The requirement of providing an Affidavit of Support for sponsored immigrants stems from Section 212 of the Immigration and Nationality Act, which lists the classes of immigrants ineligible for admission into the United States. The most common grounds of inadmissibility are for those who have criminal convictions, prior violations of immigration laws, health-related issues, and present security risk to the United States. This statute also bars those who are likely to become a public charge from admission. The law further requires all petitioners of family-sponsored immigrants to execute an Affidavit of Support on behalf of the alien. Thus, in most situations, U.S. spouses, parents, children, brothers and sisters filing for their relatives to come to the United States have to execute an Affidavit of Support.
The purpose of the Affidavit is to demonstrate to the U.S. Government, that the sponsor will be able to support an alien at 125% of the federal poverty level. The mechanics of demonstrating this ability can be quite complicated and involve the use of income and/or assets, as well as co-sponsors or household members to demonstrate the proper level of income.
The traditional explanation for the use of the Affidavit is that if the immigrant applies for public assistance in the United States, the government may seek reimbursement from the sponsor. Enforcement of the Affidavit of Support has varied in Connecticut during the last several years and has included a moratorium on the use of the Affidavits, an active pursuit of reimbursement from sponsors, and provision of public benefits to immigrants if sponsors themselves qualify for public benefits. Most individuals do not think twice about executing an Affidavit of Support, reasoning that their loved ones are not likely to apply for public benefits. Sometimes, however, clients are hesitant in sponsoring their elderly parents because they are not eligible for publicly-funded medical assistance, are not likely to obtain employment with an employer-provided health insurance, and are not likely to afford an individual health insurance policy.
Most individuals understand that execution of the Affidavit of Support creates an enforceable contract between themselves and the U.S. government. However, under the law, if the sponsor fails to provide the required support, the sponsored alien may independently sue for enforcement.
An interesting situation arises in divorce cases. A divorce does not terminate the sponsor’s support obligations under the Affidavit of Support. Under the law, these obligations terminate only when a sponsored alien can be credited with 40 quarters of coverage under the Social Security Act, which takes at least 10 years, or becomes a U.S. citizen which takes 3 years if the parties are still married or 5 years if they are divorced. The obligations also end when one of the parties dies or the sponsored alien leaves the country. So the issue is whether the divorcing alien may make a claim for alimony based on the sponsor’s obligations under the Affidavit of Support. Connecticut courts are not inclined to award alimony for short-term marriages. Under Connecticut law, the length of the marriage is the very first listed factor for the court to consider when awarding alimony. However, a marriage of a U.S. citizen and an immigrant often involves parties in unequal positions. An immigrant spouse may have a limited earning capacity due to lack of knowledge of English or lack of employment skills needed in the U.S. In such circumstances at least a short-term award of alimony may be in order and existence of the Affidavit of Support may provide a justification for the trial court to do so.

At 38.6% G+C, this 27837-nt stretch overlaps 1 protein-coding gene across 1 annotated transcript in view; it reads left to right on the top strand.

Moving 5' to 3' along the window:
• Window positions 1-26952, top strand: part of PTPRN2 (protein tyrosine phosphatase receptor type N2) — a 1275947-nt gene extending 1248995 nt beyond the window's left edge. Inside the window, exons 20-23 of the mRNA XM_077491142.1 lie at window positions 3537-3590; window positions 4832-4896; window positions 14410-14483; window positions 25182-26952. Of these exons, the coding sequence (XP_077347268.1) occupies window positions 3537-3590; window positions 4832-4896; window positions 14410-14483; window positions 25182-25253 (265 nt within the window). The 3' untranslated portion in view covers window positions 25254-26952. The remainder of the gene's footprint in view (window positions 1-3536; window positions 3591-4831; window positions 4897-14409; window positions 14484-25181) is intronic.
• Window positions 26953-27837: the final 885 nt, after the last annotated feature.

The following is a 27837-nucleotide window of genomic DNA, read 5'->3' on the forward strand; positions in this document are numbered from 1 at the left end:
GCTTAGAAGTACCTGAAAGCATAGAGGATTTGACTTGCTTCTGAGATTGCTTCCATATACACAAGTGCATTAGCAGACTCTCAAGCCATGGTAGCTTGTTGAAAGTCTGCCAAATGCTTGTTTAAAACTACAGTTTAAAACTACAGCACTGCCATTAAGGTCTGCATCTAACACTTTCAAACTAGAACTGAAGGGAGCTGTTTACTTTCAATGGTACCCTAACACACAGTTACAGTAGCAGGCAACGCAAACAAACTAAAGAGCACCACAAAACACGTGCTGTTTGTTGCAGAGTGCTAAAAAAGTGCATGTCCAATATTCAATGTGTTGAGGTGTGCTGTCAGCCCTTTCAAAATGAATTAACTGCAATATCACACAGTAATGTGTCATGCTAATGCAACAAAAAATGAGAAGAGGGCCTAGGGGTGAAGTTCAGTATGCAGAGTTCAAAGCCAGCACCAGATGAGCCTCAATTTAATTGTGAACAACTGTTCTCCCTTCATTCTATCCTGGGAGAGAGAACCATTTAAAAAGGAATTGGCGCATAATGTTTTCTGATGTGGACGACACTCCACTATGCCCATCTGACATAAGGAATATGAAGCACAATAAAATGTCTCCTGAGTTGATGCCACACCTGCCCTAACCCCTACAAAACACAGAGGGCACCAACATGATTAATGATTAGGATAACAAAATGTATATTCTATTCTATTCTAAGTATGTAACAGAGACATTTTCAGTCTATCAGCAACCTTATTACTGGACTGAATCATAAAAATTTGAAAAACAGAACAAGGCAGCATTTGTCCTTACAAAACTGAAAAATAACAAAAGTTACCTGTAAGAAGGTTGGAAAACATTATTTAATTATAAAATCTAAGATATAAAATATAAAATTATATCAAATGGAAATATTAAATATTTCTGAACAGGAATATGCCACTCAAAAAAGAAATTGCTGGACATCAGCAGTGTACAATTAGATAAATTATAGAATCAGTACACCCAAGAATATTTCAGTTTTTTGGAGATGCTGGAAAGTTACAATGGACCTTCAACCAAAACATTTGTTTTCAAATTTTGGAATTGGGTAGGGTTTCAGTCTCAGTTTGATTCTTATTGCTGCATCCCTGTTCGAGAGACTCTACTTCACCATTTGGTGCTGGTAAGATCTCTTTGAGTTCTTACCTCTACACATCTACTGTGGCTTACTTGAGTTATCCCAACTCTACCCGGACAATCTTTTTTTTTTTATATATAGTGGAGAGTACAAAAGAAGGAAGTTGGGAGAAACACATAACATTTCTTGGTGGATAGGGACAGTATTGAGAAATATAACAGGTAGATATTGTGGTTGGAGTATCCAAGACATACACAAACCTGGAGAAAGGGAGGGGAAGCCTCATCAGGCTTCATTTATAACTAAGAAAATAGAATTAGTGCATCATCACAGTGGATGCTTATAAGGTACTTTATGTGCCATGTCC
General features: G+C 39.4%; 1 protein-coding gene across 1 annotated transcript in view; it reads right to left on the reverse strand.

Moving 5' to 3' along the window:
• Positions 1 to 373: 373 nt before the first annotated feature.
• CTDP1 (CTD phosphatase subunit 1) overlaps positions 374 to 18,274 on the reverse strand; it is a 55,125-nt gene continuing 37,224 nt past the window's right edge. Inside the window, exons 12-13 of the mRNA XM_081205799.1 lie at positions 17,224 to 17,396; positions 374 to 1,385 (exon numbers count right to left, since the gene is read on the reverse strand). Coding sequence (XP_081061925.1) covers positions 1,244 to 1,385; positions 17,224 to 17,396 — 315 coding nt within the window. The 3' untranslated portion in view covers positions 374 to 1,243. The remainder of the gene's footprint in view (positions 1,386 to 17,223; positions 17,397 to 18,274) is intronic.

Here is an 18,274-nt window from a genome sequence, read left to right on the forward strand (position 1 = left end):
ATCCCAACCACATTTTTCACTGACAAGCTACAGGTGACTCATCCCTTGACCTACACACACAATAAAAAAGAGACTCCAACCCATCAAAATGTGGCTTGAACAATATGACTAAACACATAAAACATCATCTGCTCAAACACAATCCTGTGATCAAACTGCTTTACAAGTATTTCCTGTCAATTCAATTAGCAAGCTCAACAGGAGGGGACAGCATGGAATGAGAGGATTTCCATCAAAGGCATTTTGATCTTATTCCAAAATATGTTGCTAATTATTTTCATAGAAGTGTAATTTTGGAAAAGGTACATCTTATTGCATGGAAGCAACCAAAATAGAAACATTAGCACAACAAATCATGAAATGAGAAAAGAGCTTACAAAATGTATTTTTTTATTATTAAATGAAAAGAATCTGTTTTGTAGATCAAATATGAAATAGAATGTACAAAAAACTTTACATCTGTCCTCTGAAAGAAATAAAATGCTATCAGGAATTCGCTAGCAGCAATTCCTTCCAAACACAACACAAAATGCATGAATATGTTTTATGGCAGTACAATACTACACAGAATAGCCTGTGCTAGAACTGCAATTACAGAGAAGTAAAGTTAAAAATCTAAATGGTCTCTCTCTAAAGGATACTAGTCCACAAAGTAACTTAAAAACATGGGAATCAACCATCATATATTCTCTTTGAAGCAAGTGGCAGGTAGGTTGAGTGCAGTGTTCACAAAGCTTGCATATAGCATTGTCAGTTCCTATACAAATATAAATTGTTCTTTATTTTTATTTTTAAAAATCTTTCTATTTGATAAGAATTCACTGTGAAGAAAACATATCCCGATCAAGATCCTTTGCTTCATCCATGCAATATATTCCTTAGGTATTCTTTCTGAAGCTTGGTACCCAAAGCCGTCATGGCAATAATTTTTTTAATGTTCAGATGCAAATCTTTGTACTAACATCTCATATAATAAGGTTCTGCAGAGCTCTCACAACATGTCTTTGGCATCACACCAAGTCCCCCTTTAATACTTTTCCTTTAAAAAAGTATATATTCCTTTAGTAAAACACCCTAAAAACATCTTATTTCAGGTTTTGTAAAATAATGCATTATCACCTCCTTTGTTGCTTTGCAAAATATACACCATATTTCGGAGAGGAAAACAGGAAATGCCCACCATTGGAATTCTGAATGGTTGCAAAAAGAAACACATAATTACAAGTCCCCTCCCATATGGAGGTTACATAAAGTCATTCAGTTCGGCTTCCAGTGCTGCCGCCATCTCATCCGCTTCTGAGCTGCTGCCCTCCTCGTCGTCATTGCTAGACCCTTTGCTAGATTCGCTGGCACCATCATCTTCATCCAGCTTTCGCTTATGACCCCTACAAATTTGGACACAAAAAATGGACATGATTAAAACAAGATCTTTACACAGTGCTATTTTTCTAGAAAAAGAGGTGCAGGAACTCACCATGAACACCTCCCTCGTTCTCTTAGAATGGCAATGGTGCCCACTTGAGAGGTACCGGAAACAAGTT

Curiously, there is not much case law from Connecticut courts on this topic. In Muir v. Muir, 2002 WL 1837964, the court in rendering alimony and property distribution orders in a two-year marriage noted that while the plaintiff executed an Affidavit of Support on the defendant’s behalf, his contractual obligations under the Affidavit were unaffected by the judgment.
In Hernandez v. Burgos, 2011 WL 782710, the plaintiff raised as an issue the fact that the defendant signed an Affidavit of Support. However, because the plaintiff did not claim that the trial court was bound by the federal form, the court declined to comment on its impact in the claim for alimony made by the plaintiff in the prayer for relief.
Several state courts throughout the country, however, have held that aliens can seek enforcement of Affidavits of Support in divorce proceedings. In Barnett v. Barnett, 238 P.3d 594 (Alaska 2010), the Supreme Court of Alaska addressed a situation where a sponsored alien was earning more than 125% of the federal poverty level. The trial court recognized the husband’s obligations under the Affidavit of Support but did not award any support to the wife determining that the sponsor is required to pay only the difference between the sponsored non-citizen’s income and the 125% of poverty threshold. In an analogous situation, the Court of Appeals of Kansas affirmed the trial court’s decision not to award support payments to a wife whose income exceeded 150% of the federal poverty threshold. See In re Marriage of Sandhu, 41 Kan. App.2d 975, 207 P.3d 1067 (Kan. App. 2009).
Interestingly, there are significantly more support actions filed in federal district courts by alien ex-spouses. The most typical scenario is where the state court does not award alimony in a divorce proceeding. See, e.g., Shumye v. Felleke, 555 F. Supp.2d 1020 (N.D. Cal. 2008). Because the Affidavit of Support provides that it may be enforced in federal or state court, federal courts have jurisdiction over this matter. Moreover, under the law, the sponsor may also be liable for cost of collection, including attorney’s fees.
For more information, please contact Attorney Joseph M. Tapper.